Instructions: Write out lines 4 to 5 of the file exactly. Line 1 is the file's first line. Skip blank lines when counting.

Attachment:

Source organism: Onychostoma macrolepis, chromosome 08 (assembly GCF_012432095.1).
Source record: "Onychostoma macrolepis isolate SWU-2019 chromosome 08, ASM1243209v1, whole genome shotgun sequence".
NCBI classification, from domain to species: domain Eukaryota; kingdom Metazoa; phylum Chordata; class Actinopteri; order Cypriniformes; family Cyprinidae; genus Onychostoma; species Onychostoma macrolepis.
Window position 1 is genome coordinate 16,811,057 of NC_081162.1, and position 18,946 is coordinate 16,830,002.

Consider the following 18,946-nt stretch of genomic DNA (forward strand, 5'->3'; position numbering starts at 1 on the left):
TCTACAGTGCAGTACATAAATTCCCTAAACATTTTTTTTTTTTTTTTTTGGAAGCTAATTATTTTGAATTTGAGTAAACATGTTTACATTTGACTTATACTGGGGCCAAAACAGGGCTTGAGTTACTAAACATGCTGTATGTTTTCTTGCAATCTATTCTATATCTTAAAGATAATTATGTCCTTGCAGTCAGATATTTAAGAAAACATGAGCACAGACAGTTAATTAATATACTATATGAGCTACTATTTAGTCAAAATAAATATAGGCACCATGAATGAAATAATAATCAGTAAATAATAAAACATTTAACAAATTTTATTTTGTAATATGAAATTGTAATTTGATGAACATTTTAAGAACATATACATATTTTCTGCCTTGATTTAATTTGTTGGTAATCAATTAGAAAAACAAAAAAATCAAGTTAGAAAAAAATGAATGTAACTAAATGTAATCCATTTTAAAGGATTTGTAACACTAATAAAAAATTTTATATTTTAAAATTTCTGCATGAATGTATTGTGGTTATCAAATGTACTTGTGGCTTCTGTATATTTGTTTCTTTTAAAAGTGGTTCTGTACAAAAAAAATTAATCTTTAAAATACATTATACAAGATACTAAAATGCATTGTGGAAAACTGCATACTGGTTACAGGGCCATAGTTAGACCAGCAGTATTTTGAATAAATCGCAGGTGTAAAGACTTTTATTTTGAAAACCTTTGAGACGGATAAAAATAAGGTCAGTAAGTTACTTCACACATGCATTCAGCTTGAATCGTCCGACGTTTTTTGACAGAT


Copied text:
Window position 1 is genome coordinate 16,811,057 of NC_081162.1, and position 18,946 is coordinate 16,830,002.

Consider the following 18,946-nt stretch of genomic DNA (forward strand, 5'->3'; position numbering starts at 1 on the left):